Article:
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As our understanding of the mechanisms of the brain and nervous system that underlie the conscious experience of pain has increased over the past 60 years, so too has the field of pain management. What began as almost exclusively the domain of anaesthetists has become multidisciplinary, and now comprises many other specialisms including neurology, psychology, nursing, occupational therapy and physiotherapy.
This spate of activity has been paralleled by a similar growth in research: in neurophysiology, psychology and pharmacology as well as clinical medicine. Simultaneously, the pharmaceutical industry has spent billions of pounds and dollars in the search for better drugs for relieving pain.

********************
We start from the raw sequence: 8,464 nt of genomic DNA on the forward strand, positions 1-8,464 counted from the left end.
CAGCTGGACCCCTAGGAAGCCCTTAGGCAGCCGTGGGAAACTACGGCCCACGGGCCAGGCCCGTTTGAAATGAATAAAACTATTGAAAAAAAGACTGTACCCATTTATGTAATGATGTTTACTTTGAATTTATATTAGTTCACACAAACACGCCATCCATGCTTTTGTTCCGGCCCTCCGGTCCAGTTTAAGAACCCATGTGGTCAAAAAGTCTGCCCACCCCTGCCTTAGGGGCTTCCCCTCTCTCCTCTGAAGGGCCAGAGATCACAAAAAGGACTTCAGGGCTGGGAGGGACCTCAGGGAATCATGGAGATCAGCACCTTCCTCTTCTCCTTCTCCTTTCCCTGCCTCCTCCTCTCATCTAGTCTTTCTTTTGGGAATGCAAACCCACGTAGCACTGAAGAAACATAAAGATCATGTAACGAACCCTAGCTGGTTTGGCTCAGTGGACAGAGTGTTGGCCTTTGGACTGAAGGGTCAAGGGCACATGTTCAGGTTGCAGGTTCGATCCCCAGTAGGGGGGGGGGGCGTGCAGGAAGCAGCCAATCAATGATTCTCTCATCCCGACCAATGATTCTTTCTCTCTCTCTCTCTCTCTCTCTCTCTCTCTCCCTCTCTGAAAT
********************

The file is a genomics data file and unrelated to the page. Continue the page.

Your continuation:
This ground-breaking book is compiled by former contributors to The Special Interest Group for Philosophy and Ethics of the British Pain Society. The issues discussed include facing the frequently unsatisfactory relief of chronic pain, the inadequacy of scientific biomedicine in offering answers, and ethical problems arising in pain medicine.
|Item Type:||Book Section|
|Research Areas:||A. > Institute for Work Based Learning|
|Depositing User:||Adam Edwards|
|Date Deposited:||05 Mar 2012 07:23|
|Last Modified:||20 Mar 2015 15:28|
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